How apps are made traditionally
The idea of a PWA (Progressive Web App) isn’t something new, however this acronym wasn’t really used until recently. Back when smartphones were emerging, as were app stores. Each platform has its own app store with apps that are tailored to work with the platform. Apps are built upon whatever language the platform adheres to, and this allows for smooth operation and intergration with the hardware the platform is presented on. For example an android app is built upon Java, and with the correct API’s given by the Android developers, the app developer can tap into things like the camera, fingerprint sensor, GPU, accelerometer etc. This is perfectly fine and is a proven method for years. The same is experienced for Apple’s Mac OS, iOS and Windows, each with their own app store and languages. This is really where the problem lies though. Since most big developers want their apps accessible to all major platforms, but each platform needs its own app built from scratch. This can be time consuming, spreading development hours across multiple platforms.
What is one thing that each platform has in common?
Each platform does have one common denominator. A browser. In Google’s case, Chrome. Its cross platform, conforms to modern standards in coding, such as HTML5. The same can be said for most modern browsers such as Firefox and most recently Edge, since its now available on Android, although yet to come to iOS.
So whats changed now?
Well progress in HTML5 and various other web languages have come on quite a bit. Chrome in particular is making a push to support these features, including USB and GPU support. Google has also developed a dev tool in Chrome allowing developers to test and alter their web apps to pass as a PWA. This variation of web app allows a user to add the web app to a platform, not only acting as a shortcut to the web app but being listed as an app and acting like one too. A PWA opens fullscreen and the developer can alter the apps colour scheme behaviour, splash screen and screen orientation etc. They feel a lot more native and can even be used offline.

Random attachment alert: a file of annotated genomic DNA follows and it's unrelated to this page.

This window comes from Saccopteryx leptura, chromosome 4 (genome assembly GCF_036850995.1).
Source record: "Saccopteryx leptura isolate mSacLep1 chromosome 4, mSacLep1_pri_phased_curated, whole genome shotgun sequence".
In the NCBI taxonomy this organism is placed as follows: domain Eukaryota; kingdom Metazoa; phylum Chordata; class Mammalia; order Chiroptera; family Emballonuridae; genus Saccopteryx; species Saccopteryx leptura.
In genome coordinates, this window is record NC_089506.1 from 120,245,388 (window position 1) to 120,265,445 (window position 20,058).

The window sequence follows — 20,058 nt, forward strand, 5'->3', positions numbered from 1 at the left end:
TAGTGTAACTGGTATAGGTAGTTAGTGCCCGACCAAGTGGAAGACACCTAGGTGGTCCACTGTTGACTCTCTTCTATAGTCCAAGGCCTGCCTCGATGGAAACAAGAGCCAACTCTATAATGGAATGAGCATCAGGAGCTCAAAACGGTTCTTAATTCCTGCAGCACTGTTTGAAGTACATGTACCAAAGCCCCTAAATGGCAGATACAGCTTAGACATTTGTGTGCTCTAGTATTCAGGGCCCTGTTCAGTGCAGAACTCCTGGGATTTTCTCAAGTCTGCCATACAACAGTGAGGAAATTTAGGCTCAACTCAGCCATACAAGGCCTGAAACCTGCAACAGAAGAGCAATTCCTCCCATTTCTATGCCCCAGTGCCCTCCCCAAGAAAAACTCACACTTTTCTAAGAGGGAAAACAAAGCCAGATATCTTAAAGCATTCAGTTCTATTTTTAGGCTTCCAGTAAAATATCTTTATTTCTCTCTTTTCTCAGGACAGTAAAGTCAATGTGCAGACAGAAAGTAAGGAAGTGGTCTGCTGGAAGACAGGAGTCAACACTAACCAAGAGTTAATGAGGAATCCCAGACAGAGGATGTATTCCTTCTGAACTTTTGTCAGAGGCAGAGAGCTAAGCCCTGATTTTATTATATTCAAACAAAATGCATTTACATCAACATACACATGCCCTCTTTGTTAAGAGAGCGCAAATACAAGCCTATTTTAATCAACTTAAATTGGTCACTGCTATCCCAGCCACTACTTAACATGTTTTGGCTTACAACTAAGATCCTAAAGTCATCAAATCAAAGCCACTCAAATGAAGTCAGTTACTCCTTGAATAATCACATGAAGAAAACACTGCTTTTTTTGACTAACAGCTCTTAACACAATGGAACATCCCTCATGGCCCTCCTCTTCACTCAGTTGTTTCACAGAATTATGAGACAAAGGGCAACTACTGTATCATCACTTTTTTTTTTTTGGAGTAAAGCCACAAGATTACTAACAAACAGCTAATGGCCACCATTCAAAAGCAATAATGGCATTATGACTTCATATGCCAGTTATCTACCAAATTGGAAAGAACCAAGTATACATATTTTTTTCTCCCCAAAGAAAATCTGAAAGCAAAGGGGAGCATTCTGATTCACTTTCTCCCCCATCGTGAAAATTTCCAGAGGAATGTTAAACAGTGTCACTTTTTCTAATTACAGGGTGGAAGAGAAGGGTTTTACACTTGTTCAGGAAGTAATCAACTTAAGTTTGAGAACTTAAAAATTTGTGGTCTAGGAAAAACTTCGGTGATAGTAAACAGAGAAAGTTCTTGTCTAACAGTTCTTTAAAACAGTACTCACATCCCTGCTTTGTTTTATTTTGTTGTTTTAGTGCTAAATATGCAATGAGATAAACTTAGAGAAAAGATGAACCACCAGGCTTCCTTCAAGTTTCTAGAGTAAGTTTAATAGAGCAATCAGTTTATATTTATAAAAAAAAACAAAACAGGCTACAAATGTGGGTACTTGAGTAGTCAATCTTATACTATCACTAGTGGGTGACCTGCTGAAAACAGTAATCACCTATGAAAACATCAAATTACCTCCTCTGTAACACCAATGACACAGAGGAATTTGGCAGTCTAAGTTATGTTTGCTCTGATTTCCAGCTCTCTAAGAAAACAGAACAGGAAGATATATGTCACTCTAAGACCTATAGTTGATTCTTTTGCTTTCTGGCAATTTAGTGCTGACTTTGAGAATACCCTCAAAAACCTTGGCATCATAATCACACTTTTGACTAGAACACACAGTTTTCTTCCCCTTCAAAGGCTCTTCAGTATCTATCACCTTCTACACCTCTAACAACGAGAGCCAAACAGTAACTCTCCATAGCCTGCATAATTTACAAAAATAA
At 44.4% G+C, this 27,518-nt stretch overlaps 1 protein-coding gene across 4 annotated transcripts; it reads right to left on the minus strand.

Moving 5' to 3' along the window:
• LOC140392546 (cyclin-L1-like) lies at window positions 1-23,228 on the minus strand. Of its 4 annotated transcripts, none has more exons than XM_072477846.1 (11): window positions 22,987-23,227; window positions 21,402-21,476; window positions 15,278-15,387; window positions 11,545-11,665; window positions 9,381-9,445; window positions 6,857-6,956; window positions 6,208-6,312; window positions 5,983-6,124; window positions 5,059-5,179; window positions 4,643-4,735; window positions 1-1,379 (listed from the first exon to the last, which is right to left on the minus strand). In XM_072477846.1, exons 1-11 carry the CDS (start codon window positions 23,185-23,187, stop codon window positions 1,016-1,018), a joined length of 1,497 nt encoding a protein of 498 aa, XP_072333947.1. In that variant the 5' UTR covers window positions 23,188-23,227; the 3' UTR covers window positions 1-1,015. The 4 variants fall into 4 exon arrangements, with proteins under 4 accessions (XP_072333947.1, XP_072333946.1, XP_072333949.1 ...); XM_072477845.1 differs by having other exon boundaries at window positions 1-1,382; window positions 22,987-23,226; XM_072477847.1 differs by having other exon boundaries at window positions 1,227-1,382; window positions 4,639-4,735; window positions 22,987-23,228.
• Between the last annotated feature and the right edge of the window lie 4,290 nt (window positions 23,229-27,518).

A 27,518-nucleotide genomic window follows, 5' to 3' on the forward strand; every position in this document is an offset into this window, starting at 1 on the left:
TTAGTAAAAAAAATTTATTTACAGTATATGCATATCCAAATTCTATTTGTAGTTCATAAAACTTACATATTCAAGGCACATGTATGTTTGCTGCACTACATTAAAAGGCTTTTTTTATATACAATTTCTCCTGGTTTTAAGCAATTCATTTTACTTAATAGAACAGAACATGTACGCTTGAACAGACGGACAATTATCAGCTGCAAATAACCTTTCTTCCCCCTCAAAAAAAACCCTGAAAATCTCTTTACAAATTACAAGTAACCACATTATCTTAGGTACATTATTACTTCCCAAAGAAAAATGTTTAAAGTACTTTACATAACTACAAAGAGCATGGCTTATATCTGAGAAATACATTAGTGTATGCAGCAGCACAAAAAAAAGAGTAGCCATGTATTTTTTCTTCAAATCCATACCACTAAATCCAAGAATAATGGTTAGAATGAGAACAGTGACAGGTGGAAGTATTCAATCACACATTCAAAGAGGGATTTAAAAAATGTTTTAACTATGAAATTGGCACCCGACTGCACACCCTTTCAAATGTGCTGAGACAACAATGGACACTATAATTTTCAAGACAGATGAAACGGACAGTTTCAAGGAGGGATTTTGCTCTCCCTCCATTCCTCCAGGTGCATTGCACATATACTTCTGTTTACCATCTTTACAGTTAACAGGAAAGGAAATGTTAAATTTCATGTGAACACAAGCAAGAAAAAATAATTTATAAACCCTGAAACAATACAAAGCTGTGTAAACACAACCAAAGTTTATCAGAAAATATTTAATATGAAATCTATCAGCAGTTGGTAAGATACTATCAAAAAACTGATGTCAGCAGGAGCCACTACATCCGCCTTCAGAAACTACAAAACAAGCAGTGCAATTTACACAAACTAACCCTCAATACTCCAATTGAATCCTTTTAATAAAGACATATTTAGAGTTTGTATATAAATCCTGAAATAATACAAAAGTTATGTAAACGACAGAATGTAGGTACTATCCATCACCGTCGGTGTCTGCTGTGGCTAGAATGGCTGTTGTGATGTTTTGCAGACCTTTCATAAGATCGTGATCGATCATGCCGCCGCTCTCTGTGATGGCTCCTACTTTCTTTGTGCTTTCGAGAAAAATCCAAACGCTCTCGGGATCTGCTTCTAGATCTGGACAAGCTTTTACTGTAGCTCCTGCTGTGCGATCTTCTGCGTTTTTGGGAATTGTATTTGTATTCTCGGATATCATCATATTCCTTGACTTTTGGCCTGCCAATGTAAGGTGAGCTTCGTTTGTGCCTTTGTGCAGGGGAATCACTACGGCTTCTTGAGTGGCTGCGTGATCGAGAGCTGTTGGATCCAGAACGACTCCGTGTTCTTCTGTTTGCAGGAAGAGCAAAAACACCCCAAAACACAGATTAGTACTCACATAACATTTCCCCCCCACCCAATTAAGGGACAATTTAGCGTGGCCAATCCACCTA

How will this change things?
A single app that can be used on any platform, is a powerful thing, as long as the user isn’t sacrificing functionality. A universal experience for all users, new features push out automatically without the need for app updates. A developers dream. However depending on what you want the app to do, you may still be limited. It could also turn the concept of an app store on its head. Apple’s profits are centered around two things, their hardware and app sales. Having control over the apps and taking a share of the profit is in Apples best interest, but if more and more users start using PWA’s then this could change. This might be another reason Google is keen. The search giant makes a lot more money through adverts than it does in app revenue, so if it can get people on to web apps and take them away from Apple’s app store then it’s win win. It’s also potentially good news for other platforms who haven’t been graced with such a successful app store as Apple or Google, I’m looking at you Microsoft. As well as the likes of Ubuntu or other Linux flavours. It wasn’t so long ago that Ubuntu had a smartphone that pretty much relied on the idea of web apps. Sadly it was too ahead of the game and wasn’t realized.
How do I find them?
There are a few PWA app stores/lists out there. PWA.rocks is one of the more popular. Here are a few apps to get you started:
Easiest way to do it, open these links on your phone with Chrome. Open the menu bar and choose “Add to Homescreen”. Accept, then you will find it as an app in both your Homescreen and app drawer. Believe it or not but this website is a PWA, just for you to try out. Go ahead and add us to your Homescreen.
Try it on other browsers and platforms too, see how they behave.